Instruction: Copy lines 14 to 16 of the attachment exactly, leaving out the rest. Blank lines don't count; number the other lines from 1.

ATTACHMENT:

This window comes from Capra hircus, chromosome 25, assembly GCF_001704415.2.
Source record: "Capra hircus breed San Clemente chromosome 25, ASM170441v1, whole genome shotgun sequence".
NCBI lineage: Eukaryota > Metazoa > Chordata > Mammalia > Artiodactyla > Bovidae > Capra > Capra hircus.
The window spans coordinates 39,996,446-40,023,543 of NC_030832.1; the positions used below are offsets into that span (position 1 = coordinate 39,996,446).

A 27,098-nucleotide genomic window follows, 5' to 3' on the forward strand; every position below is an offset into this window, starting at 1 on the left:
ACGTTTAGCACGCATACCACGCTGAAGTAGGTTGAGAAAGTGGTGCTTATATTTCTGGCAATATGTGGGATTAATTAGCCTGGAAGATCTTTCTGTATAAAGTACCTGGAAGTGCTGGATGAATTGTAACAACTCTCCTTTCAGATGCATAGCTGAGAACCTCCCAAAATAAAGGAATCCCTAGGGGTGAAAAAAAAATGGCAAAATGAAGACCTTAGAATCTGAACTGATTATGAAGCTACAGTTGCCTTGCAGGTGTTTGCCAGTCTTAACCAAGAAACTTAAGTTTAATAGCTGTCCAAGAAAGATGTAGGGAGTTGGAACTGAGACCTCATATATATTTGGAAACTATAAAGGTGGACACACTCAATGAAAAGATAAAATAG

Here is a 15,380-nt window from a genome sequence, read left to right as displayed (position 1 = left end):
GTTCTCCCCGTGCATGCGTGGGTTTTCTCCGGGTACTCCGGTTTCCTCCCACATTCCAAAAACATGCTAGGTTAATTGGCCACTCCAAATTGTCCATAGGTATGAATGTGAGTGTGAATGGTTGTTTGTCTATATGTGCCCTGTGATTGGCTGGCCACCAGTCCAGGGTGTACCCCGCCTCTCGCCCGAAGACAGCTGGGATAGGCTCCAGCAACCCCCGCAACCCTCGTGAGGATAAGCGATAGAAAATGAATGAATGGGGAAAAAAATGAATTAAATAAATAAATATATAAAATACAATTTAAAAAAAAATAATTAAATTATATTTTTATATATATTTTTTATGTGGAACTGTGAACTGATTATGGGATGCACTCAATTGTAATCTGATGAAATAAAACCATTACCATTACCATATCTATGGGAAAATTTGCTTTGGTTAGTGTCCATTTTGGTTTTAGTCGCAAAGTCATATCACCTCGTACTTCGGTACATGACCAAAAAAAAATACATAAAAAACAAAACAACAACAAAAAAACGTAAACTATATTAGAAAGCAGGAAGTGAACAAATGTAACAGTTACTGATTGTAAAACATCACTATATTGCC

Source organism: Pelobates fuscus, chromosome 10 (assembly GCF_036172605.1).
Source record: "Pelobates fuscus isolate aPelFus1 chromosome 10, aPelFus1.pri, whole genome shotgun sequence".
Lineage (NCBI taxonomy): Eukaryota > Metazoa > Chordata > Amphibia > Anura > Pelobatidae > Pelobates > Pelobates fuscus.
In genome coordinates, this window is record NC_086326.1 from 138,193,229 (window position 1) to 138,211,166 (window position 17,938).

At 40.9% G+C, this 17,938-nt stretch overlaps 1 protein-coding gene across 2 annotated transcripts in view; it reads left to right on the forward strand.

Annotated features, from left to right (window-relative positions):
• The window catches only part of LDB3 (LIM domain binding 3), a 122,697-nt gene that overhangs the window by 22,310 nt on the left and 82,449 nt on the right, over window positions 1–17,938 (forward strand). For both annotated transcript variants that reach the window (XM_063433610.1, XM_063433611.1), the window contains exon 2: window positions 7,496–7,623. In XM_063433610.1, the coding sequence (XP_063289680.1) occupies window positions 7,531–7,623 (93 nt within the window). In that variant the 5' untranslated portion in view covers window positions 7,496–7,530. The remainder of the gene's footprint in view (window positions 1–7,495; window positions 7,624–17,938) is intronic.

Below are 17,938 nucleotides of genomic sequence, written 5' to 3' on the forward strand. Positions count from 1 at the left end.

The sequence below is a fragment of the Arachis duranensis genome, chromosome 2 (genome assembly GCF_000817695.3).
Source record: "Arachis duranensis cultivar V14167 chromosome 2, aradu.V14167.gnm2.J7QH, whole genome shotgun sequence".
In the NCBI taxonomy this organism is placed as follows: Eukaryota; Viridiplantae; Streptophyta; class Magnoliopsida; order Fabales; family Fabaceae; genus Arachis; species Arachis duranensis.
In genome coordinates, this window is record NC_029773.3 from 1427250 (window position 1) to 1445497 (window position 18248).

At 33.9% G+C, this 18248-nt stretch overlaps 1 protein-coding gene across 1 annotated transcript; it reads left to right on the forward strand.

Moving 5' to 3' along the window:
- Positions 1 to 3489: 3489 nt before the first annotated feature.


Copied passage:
Annotated features, from left to right (window-relative positions):
• The window catches only part of LDB3 (LIM domain binding 3), a 122,697-nt gene that overhangs the window by 22,310 nt on the left and 82,449 nt on the right, over window positions 1–17,938 (forward strand). For both annotated transcript variants that reach the window (XM_063433610.1, XM_063433611.1), the window contains exon 2: window positions 7,496–7,623. In XM_063433610.1, the coding sequence (XP_063289680.1) occupies window positions 7,531–7,623 (93 nt within the window). In that variant the 5' untranslated portion in view covers window positions 7,496–7,530. The remainder of the gene's footprint in view (window positions 1–7,495; window positions 7,624–17,938) is intronic.

Below are 17,938 nucleotides of genomic sequence, written 5' to 3' on the forward strand. Positions count from 1 at the left end.